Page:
|Professor shines on Discovery's Travel Channel
Centre's Phyllis Passariello most featured commentator on "World's Best" program
RELEASED: July 11, 2002
DANVILLE, KYPhyllis Passariello, associate professor of anthropology at Centre College, was featured more than any other commentator on a show that discussed historic locations around the globe. "World's Best Places to Go Back in Time" premiered on Discovery's Travel Channel Wednesday night. It re-aired Sunday night.
The program examined sites that genuinely represent their time period in history and that best reveal civilization from the beginnings of recorded history to the 20th Century. The 10 destinations on the list attempt to reflect the most preserved, visually stunning, culturally revealing places of the past. The show started in the present and worked its way back through time.
Passariello spoke on four of the 10 time-specific destinations, covering more ground than any other commentator on the show. She has traveled in three of the four locations.
Wales in the 1300's was ranked as the No. 7 best place to go back in time. Wales boasted more than 400 castles during that time, most built during the reign of William the Conqueror.
The castles were constructed for protection and also to guard the holdings William had gathered along the way, Passariello said on the program, part of the "World's Best" series.
Bath, England circa 973 A.D. was No. 6.
"Bath was, I would say, the pearl of Roman-Britain," she said. "The Romans had nearly an obsession with baths. The bathhouses in Roman-Britain are an analogue to the pubs in Britain today. The bathhouse, at that time, was a place where men could network, a place where men could gossip, actually a place where men ate and drank. Everywhere the Romans lived there were always extensive public bathhouses."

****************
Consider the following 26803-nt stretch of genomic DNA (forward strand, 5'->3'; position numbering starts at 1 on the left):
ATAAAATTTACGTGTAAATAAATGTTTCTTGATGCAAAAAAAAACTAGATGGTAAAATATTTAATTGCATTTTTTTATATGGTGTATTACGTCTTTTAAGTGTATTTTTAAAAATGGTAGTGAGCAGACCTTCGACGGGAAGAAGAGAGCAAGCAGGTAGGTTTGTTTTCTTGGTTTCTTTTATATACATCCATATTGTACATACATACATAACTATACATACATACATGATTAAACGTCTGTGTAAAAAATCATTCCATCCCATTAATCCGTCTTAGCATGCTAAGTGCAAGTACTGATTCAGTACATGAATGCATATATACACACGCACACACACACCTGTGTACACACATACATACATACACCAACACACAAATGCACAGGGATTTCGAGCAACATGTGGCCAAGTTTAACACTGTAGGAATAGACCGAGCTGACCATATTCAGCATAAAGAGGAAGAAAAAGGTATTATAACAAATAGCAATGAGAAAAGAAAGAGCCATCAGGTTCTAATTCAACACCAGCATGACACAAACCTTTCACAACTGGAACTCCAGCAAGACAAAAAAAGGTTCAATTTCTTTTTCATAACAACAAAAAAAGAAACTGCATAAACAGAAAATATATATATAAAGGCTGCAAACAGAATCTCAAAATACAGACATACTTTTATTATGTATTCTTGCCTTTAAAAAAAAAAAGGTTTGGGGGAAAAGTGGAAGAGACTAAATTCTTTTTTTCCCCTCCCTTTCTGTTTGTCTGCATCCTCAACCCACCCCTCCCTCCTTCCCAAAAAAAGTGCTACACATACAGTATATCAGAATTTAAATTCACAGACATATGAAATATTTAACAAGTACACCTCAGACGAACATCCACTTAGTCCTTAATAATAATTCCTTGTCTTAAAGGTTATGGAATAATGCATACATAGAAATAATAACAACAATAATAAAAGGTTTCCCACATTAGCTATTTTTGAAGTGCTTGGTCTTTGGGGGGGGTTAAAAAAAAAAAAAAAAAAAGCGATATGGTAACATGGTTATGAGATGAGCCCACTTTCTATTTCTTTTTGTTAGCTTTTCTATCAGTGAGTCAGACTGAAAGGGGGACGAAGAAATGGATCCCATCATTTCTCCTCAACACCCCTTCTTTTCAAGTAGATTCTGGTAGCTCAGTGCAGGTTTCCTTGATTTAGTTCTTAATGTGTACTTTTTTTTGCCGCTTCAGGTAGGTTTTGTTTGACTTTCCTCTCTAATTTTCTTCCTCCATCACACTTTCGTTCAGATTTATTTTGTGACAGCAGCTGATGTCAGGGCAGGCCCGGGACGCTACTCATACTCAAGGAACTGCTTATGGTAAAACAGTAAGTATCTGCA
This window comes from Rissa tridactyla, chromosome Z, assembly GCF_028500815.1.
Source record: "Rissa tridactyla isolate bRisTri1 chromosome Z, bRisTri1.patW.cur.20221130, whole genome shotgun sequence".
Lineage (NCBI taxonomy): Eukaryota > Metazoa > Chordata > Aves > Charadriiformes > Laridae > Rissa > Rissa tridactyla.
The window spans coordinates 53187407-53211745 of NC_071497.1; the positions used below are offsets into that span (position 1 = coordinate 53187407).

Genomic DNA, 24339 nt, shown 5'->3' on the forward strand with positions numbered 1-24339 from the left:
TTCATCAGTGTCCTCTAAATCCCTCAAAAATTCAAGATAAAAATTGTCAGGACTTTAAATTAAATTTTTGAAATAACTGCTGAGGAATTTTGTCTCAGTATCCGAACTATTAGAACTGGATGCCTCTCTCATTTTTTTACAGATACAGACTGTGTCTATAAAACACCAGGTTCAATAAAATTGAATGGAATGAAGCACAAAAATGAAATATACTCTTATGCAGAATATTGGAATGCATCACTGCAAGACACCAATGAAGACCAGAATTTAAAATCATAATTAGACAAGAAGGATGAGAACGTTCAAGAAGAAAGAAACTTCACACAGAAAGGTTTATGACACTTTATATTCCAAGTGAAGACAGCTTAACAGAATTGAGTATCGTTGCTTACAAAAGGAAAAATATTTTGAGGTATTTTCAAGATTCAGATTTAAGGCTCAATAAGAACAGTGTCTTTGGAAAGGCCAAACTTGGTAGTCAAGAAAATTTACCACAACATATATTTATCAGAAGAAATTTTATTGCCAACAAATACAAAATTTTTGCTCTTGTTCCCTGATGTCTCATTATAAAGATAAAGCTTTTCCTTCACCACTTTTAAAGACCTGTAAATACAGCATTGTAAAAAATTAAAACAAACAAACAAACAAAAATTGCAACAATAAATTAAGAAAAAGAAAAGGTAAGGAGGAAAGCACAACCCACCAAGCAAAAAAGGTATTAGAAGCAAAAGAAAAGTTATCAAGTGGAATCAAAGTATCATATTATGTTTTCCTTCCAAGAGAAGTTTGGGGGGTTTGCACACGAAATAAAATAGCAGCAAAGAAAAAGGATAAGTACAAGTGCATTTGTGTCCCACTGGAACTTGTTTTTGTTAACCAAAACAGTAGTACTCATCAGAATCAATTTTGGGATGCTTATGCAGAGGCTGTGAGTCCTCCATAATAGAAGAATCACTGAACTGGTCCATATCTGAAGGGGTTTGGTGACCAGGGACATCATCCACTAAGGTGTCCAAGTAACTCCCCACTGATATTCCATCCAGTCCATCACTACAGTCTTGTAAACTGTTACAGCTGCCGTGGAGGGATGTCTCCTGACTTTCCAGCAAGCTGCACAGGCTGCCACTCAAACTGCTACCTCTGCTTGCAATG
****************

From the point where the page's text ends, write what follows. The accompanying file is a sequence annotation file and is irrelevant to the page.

Cambodia's Angkor Wat and the nearby temples in the 9th Century came in at No. 5 on the list.
"In Southeast Asia, a place we rarely think about, there was a magnificent civilization going on centuries ago," Passariello said.
The final destination the professor spoke on was Pompeii, Italy in 79 A.D. It was selected as the No. 4 destination.
Pompeii was practically frozen in time after a catastrophic eruption from Mt. Vesuvius buried the city. Thousands died instantly as the volcano erupted. It's the world's oldest excavation site, according to the program.
"We are able to see, in detail, exactly how the Romans constructed a city," Passariello said. "We see people at that moment of death and we can imagine how they felt. It just happened instantaneously."
Cairo, Egypt was selected as the No. 1 destination to back in time to visit.
The Travel Channel's Web site is at http://travel.discovery.com/. To learn more about the "World's Best" series, visit http://travel.discovery.com/fansites/worldsbest/worldsbest.html.
A veteran of extensive fieldwork with the Maya and other peoples of Mexico as well as with indigenous peoples of Ecuador, Passariello has developed a strong interest in the anthropology of tourism. She has studied tourism as the basis for sustainable development for indigenous cultures, as well as related topics, including the impact of tourism on native people, the re-creation of ethnicity as a marketing strategy, and the religious pilgrimage as a factor in regional tourism.
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